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A fter speaking to Ken, the mastermind behind this extraordinarily successful urinary incontinence device, one message is clear: it has changed his life dramatically and he’s never looked back.

Ken Kunz is a “Mr. Fix It” type, naturally clever at repairing things. This talent allowed him to go far in his career as an aircraft maintenance engineer (AME) in the industry—a job he loved dearly and never quite gave up after his early retirement at age 54. Who would have thought that his abilities would come into play in such a different light?

Born in 1931, in the town of North Battleford, Saskatchewan, Ken developed an interest in airplanes at the tender age of seven. He saw his first plane sitting on a lake, on skis, in northern Manitoba; after that he was hooked and read everything he could get his hands on. In 1951, he was fortunate to hear that Trans Canada Airlines (now Air Canada) in Winnipeg had a contract with the Royal Canadian Air Force and was hiring people to look after military airplanes. Although he had no experience in fixing aircraft, he jumped at the opportunity. A mechanically inclined man, Ken found his job as a maintenance person easy, troubleshooting problems on the aircraft and finding solutions. He worked his way up the ladder and retired at age 54 in March 1986. He then continued in private aviation, rebuilding old airplanes for fun and flying them.

Ken felt blessed he was doing a job he loved, but had no idea how much his knowledge and interest in hydraulics and fluidics would change his life for the better, when required.

In 2006, Ken was diagnosed with prostate cancer. Although he was 76, the doctors elected to perform surgery to remove the gland because he was otherwise in excellent physical shape. The surgery removed the cancer… but left him with urinary incontinence (UI). Although it seems a small price to pay for a chance at many more years of life, incontinence really impacted Ken’s life. He started avoiding social situations, worrying that people would find the odour of his adult diaper offensive. Months later, when his spouse told him “you smell like an old man,” Ken became determined to find a more acceptable, positive, and comfortable solution.

Ken began with the thought, “If you don’t want the water to drain, you put a plug in it.” His urinary sphincter no longer worked post-surgery, thus making him unable to hold his urine in all circumstances. He then went to work on a plug concept, tinkering with glass beads and stainless steel wire. The wire, when twisted double, was stiff enough that he could insert the smooth round bead into the urethra and up the channel to a place where the soft epithelium lining of the urethra would fold around the bead and seal in place. After many days and numerous trials, each time using a progressively larger bead, finally the device was the correct size to seal inside the urethra and remain in the proper location.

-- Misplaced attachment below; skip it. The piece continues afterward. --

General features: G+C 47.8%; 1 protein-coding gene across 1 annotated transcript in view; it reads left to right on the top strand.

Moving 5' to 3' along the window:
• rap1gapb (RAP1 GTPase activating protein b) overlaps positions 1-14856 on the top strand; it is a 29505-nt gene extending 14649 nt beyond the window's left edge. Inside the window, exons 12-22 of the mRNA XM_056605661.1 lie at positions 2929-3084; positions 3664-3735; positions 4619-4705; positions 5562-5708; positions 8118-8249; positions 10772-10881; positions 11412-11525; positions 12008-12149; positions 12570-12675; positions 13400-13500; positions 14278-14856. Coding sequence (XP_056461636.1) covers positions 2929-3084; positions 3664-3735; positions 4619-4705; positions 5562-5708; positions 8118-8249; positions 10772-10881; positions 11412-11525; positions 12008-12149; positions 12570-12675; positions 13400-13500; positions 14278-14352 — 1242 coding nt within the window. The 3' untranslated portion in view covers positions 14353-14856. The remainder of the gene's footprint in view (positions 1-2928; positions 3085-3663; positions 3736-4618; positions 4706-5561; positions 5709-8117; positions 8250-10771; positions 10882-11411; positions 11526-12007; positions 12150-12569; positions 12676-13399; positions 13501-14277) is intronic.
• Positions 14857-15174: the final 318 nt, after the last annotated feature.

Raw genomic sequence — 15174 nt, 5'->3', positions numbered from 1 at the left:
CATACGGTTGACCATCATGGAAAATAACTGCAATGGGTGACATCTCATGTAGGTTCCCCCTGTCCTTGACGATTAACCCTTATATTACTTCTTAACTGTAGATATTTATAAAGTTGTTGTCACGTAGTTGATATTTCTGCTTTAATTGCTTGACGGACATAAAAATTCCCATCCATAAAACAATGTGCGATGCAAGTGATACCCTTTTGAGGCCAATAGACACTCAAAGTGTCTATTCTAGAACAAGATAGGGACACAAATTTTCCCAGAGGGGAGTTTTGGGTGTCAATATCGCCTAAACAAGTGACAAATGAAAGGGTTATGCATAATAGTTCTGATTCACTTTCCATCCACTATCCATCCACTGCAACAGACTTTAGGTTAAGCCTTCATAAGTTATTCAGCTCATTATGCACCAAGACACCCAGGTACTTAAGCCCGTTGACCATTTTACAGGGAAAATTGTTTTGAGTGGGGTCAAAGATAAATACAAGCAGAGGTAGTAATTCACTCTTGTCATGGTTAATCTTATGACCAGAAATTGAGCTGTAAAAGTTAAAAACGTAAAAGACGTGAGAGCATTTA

The device has evolved since Ken’s initial design: the twisted wire inserter/remover has been superseded by a very comfortable flexible lanyard (for removal) fitting into a grooved handle (for insertion). The handle is then removed and kept available for the next cycle. The glass bead has been replaced by a dedicated injection moulded plastic unit.

In Ken’s own words, he has “been dry as popcorn” for five years straight using the device he invented. No scalding urine irritation. No wet undergarments. No embarrassing odours. He has never had an infection, discomfort, or any complications. He wears this device, needs nothing else, and isn’t limited in what he can physically do. In fact, he often has to do a physical check before going out, to make sure he’s wearing it —because he can’t feel it. Apart from taking a minute or two longer in the washroom (he removes it, voids his bladder, washes it, and reinserts it using a personal lubricant), his situation now is just like any other continent person—a far cry from the days of adult diapers.

Three years ago he applied for a patent and now the Comfort Plug prototype has been developed according to ISO 13485 standards and is ready for a pilot trial. Ken knows he has designed a revolutionary medical device that will help the millions suffering from incontinence. And he feels a sense of obligation to get the device into the market. At 81 years old, it’s not about money. It’s about responsibility: after such personal success, he wants to see other people’s lives changed for the better.

Ken’s story is inspiring. It’s the perfect example of how necessity really is the mother of invention. His determination, not simply his understanding of hydraulics and fluidics, changed his quality of life and will hopefully soon change the lives of millions more. As he said, “If I can fix airplanes that carry hundreds of passengers, I can surely come up with a real comfortable, economic, reusable, non-invasive solution for personal urinary leakage.” And that he did.

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